What's the best way to respond to a tantrum?
Typically, the best way to respond to a tantrum is to stay calm and ignore the behavior. You also might try to distract your child. A different book or a change of location might help. If you can't stay calm and you're at home, leave the room for a minute.
If your child is hitting or kicking someone, hold him or her until he or she calms down.
When your child quiets down, you might say, "Tantrums won't get my attention. If you want to tell me something, you have to use your words."
What if my child becomes destructive or dangerous?
If a tantrum escalates, remove your child from the situation and enforce a timeout:
- Select a timeout spot. Seat your child in a boring place, such as in a chair in the living room or on the floor in the hallway. Wait for your child to calm down. Consider giving one minute of timeout for every year of your child's age.
- Stick with it. If your child begins to wander around before the timeout is over, return him or her to the designated timeout spot. Don't respond to anything your child says while he or she is in timeout.
- Know when to end the timeout. When your child has calmed down, discuss the reason for the timeout and why the behavior was inappropriate. Then return to your usual activities.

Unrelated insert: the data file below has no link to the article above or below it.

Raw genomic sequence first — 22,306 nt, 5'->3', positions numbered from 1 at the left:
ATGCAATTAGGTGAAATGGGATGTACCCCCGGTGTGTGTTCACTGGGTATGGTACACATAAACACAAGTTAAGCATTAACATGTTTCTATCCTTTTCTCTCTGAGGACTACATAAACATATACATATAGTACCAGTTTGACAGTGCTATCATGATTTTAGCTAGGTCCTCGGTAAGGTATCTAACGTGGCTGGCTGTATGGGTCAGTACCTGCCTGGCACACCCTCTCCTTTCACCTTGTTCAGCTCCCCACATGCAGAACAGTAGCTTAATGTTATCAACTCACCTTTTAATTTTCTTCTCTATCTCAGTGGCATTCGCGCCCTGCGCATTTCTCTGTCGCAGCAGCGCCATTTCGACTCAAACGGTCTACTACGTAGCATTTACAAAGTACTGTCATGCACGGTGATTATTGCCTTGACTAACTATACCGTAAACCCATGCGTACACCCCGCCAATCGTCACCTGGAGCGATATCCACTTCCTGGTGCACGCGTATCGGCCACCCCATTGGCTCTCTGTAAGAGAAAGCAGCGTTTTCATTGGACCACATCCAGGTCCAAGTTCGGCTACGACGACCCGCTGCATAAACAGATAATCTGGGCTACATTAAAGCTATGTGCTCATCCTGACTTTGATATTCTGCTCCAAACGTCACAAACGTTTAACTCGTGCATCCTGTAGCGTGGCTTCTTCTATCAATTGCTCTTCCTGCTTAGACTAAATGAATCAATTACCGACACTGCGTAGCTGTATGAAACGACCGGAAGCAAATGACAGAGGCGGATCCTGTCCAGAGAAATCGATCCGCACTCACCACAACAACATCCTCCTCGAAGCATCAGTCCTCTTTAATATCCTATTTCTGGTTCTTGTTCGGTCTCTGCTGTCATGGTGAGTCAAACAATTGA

Don't use timeouts too much, however, or they won't work.
What about tantrums in public?
If your child has a tantrum in public, ignore the behavior if possible. If your child becomes too disruptive, take him or her to a private spot for a timeout. After the timeout return to the activity — or your child will learn that a tantrum is an effective way to escape a given situation.
When is professional help needed?
As your child's self-control improves, tantrums should become less common. Most children begin to have fewer tantrums by age 3 and a half. If your child is having trouble speaking at an age-appropriate level, is causing harm to himself or herself or others, holds his or her breath during tantrums to the point of fainting, or if tantrums get worse after age 4, share your concerns with your child's doctor.
The doctor will consider physical or psychological issues that could be contributing to the tantrums. Depending on the circumstances, you might be referred to a mental health provider or, in some cases, a school or community program. Early intervention can stem future behavioral problems and help your child succeed both at home and at school.
July 28, 2015
See more In-depth
- Breitenstein SM, et al. Understanding disruptive behavior problems in preschool children. Journal of Pediatric Nursing. 2009;24:3.
- Daniels E, et al. Assessment, management and prevention of childhood temper tantrums. The Journal of Pediatrics. 2012;24:569.
- Temper tantrums: A normal part of growing up. American Academy of Pediatrics. Accessed July 1, 2015.